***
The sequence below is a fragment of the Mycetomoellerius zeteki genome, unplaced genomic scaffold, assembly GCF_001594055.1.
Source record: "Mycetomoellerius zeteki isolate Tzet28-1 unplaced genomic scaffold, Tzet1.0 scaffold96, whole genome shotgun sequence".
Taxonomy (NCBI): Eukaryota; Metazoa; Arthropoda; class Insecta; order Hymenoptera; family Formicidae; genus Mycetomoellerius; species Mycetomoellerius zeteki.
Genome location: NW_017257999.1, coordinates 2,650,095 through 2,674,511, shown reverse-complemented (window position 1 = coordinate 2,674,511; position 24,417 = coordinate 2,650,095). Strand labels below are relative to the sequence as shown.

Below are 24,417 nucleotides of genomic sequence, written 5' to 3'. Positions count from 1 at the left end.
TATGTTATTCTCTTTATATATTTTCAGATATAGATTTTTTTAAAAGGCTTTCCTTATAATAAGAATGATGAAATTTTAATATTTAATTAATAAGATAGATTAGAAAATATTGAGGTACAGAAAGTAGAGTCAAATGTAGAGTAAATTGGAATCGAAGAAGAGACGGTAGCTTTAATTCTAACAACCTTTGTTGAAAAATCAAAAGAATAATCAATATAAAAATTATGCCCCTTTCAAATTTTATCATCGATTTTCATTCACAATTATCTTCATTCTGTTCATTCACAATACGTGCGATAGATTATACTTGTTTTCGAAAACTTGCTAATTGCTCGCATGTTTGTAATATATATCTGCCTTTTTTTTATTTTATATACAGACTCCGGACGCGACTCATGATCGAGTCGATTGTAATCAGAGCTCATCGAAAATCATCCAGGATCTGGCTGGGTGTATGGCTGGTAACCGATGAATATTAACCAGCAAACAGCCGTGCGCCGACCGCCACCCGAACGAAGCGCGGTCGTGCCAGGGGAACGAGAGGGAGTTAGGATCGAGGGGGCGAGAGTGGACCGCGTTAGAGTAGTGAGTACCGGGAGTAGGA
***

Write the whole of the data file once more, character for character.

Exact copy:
The sequence below is a fragment of the Mycetomoellerius zeteki genome, unplaced genomic scaffold, assembly GCF_001594055.1.
Source record: "Mycetomoellerius zeteki isolate Tzet28-1 unplaced genomic scaffold, Tzet1.0 scaffold96, whole genome shotgun sequence".
Taxonomy (NCBI): Eukaryota; Metazoa; Arthropoda; class Insecta; order Hymenoptera; family Formicidae; genus Mycetomoellerius; species Mycetomoellerius zeteki.
Genome location: NW_017257999.1, coordinates 2,650,095 through 2,674,511, shown reverse-complemented (window position 1 = coordinate 2,674,511; position 24,417 = coordinate 2,650,095). Strand labels below are relative to the sequence as shown.

Below are 24,417 nucleotides of genomic sequence, written 5' to 3'. Positions count from 1 at the left end.
TATGTTATTCTCTTTATATATTTTCAGATATAGATTTTTTTAAAAGGCTTTCCTTATAATAAGAATGATGAAATTTTAATATTTAATTAATAAGATAGATTAGAAAATATTGAGGTACAGAAAGTAGAGTCAAATGTAGAGTAAATTGGAATCGAAGAAGAGACGGTAGCTTTAATTCTAACAACCTTTGTTGAAAAATCAAAAGAATAATCAATATAAAAATTATGCCCCTTTCAAATTTTATCATCGATTTTCATTCACAATTATCTTCATTCTGTTCATTCACAATACGTGCGATAGATTATACTTGTTTTCGAAAACTTGCTAATTGCTCGCATGTTTGTAATATATATCTGCCTTTTTTTTATTTTATATACAGACTCCGGACGCGACTCATGATCGAGTCGATTGTAATCAGAGCTCATCGAAAATCATCCAGGATCTGGCTGGGTGTATGGCTGGTAACCGATGAATATTAACCAGCAAACAGCCGTGCGCCGACCGCCACCCGAACGAAGCGCGGTCGTGCCAGGGGAACGAGAGGGAGTTAGGATCGAGGGGGCGAGAGTGGACCGCGTTAGAGTAGTGAGTACCGGGAGTAGGA